Positive Impact of National Championship has Broad Reach
Winning a second National Championship does more than raise the profile and reputation of the South Carolina women’s basketball program as well as the Athletics Department as a whole. Head coach Dawn Staley’s program not only impacts the campus, city of Columbia and state of South Carolina communities, but there is a broader reach and impact felt on social media, economics, and national television.
With two National Championships, four Final Fours, six SEC Championships, and Six SEC Tournament Championships since 2014, University President Harris Pastides referred to the program as a dynasty, and not just for the accomplishments on the court, but for how they have impacted the local community.
“Our dynasty is about unity, community, integrity, sportsmanship, mutual respect, worth, and women!” Pastides said at the fan reception the day after the championship game. “I will tell you that our coach and this team, every member of the team and all the coaches, have done more to advance the status of women in athletics and in our nation than has ever been done before.”
Following South Carolina’s 64-49 NCAA Tournament Championship win over UConn on April 3, the rabid Gamecock fan base bought championship merchandise in record numbers from the school’s official e-commerce partner, Fanatics. In the first hour after the victory, South Carolina became the best-selling NCAA Women’s Basketball Champion of all time. Read that again. More than $163,000 worth of hats and t-shirts were sold in the first hour! And it did not stop there. Local merchandisers in Columbia have been busy keeping items on the shelves as well.
“The engagement and excitement from Gamecock fans since clinching the title has been incredible,” said Derek Eiler, Executive Vice President of Fanatics College. “South Carolina broke the record for women’s National Championship sales in just the first hour after clinch, and in the first five days of the Hot Market we’ve already more than doubled the previous high for this event. It is a testament to the support from the fan base plus the collaboration and preparation with Athletics to be able to deliver these record breaking numbers.”
Only a year removed from playing in “the bubble” during the COVID-impacted tournament last year, which may also be remembered for some of the inequities still shown women’s sports at the national level, the 2022 National Championship game captured the attention of more than just fans in South Carolina and Connecticut. It was the most-watched women’s title game in nearly two decades, peaking at 5.91 million viewers, which was up 30% from 2019, proving once again that providing the resources and investing in women’s sports will offer great returns.
“When you rock this building out, you put energy into our players to play their very best, each and every time they step on the floor.”
– Dawn Staley
This year’s National Championship Game (2.58 rating) is the fourth highest rated women’s basketball Final Four game in history, trailing only 2002, 2004 and 1999. The 2017 National Championship Game won by South Carolina was 12th in women’s basketball Final Four history (2.3 rating / 3.827 million viewers).
South Carolina women’s basketball fans are no strangers to making an investment in their team. The Gamecocks have led the nation in attendance for eight consecutive seasons, making the 18,000-seat Colonial Life Arena a difficult venue for opposing teams. They also travel well to opposing venues, no matter how far.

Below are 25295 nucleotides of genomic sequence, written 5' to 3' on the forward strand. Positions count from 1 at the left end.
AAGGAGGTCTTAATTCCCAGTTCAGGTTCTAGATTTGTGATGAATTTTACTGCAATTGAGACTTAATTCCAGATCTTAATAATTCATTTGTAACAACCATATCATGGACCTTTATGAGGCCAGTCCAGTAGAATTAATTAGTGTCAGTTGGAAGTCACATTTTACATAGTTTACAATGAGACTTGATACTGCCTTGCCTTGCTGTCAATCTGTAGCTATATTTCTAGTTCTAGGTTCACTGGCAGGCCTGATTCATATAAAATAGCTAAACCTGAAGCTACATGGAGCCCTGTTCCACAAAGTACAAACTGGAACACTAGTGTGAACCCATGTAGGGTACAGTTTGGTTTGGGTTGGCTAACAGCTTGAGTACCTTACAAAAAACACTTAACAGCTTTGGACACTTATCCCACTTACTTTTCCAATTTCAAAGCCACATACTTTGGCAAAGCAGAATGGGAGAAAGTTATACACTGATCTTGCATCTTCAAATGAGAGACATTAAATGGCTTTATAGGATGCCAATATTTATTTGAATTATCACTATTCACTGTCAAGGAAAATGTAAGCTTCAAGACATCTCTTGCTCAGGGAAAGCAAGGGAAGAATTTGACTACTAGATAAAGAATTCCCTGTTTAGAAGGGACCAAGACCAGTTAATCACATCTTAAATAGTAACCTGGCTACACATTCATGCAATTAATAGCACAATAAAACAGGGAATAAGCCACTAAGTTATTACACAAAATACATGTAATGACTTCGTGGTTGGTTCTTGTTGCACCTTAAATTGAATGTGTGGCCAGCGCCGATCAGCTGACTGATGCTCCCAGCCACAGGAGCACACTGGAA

“Every national champion in every sport has a common thing,” Staley told fans at the team’s return reception last Monday. “You create a home court advantage, and on the road, that is unmatched. When you rock this building out, you put energy into our players to play their very best, each and every time they step on the floor.”
Much of our world lives on social media these days, and for South Carolina, life is good on that front.
Brandwatch software estimates that the 81,000 social media mentions of South Carolina’s victory were seen by more than five hundred million people. Viral social media posts about South Carolina’s win from former President Barack Obama, NBA legend Earvin “Magic” Johnson, WNBA star Sue Bird, NFL All-Pro JJ Watt, singer and South Carolina alum Darius Rucker, tennis legend Billie Jean King, as well as many other basketball stars such as Dwayne Wade and Carmelo Anthony increased South Carolina’s visibility astronomically among all their followers. Barack Obama’s congratulatory tweet alone had 135,423,357 impressions. The South Carolina women’s basketball official Twitter account was the most mentioned tweeter with tweets totaling to 146,459,592 impressions.
It can make your head spin, but in short, that is a lot of eyeballs on something great for the University of South Carolina.
Through the assistance of University Communications and Public Relations and the SEC, billboards were placed in Minneapolis and Columbia prior to the Final Four and congratulatory messages after the National Championship, which also included New Orleans (site of the 2022 men’s Final Four).
For the student-athletes themselves, winning a National Championship certainly has a personal impact. It is a dream come true and a lesson in how diverse backgrounds can come together to sacrifice, endure, and overcome to be great. Whether it’s Aliyah Boston coming from the Virgin Islands to become the consensus National Player of the Year, Brea Beal living a childhood dream she posted about on social media many years ago, and sacrificing personal glory to be an elite defender, Destiny Littleton overcoming a difficult childhood and thriving after a second chance, or a group of elite freshmen who learned about patience, the 2021-2022 Gamecocks were 16 individuals who came together as one to do something special.